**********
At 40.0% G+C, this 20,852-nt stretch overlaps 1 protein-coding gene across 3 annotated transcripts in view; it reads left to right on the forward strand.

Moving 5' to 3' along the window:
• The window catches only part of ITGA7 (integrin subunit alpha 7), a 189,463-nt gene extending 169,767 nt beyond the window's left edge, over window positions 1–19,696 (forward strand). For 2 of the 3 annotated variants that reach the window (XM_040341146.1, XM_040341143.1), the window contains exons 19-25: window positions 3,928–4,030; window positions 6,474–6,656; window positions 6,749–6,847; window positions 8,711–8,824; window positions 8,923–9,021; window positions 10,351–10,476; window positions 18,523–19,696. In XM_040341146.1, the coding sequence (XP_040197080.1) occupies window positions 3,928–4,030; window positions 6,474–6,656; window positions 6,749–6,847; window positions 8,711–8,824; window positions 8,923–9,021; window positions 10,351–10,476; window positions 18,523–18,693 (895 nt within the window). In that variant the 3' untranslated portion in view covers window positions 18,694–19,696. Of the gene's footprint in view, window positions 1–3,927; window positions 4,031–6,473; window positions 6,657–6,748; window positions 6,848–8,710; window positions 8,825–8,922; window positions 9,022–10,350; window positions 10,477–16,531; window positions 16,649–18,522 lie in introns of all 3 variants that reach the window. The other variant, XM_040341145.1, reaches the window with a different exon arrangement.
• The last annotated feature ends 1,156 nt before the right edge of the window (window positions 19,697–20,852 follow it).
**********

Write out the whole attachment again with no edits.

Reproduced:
At 40.0% G+C, this 20,852-nt stretch overlaps 1 protein-coding gene across 3 annotated transcripts in view; it reads left to right on the forward strand.

Moving 5' to 3' along the window:
• The window catches only part of ITGA7 (integrin subunit alpha 7), a 189,463-nt gene extending 169,767 nt beyond the window's left edge, over window positions 1–19,696 (forward strand). For 2 of the 3 annotated variants that reach the window (XM_040341146.1, XM_040341143.1), the window contains exons 19-25: window positions 3,928–4,030; window positions 6,474–6,656; window positions 6,749–6,847; window positions 8,711–8,824; window positions 8,923–9,021; window positions 10,351–10,476; window positions 18,523–19,696. In XM_040341146.1, the coding sequence (XP_040197080.1) occupies window positions 3,928–4,030; window positions 6,474–6,656; window positions 6,749–6,847; window positions 8,711–8,824; window positions 8,923–9,021; window positions 10,351–10,476; window positions 18,523–18,693 (895 nt within the window). In that variant the 3' untranslated portion in view covers window positions 18,694–19,696. Of the gene's footprint in view, window positions 1–3,927; window positions 4,031–6,473; window positions 6,657–6,748; window positions 6,848–8,710; window positions 8,825–8,922; window positions 9,022–10,350; window positions 10,477–16,531; window positions 16,649–18,522 lie in introns of all 3 variants that reach the window. The other variant, XM_040341145.1, reaches the window with a different exon arrangement.
• The last annotated feature ends 1,156 nt before the right edge of the window (window positions 19,697–20,852 follow it).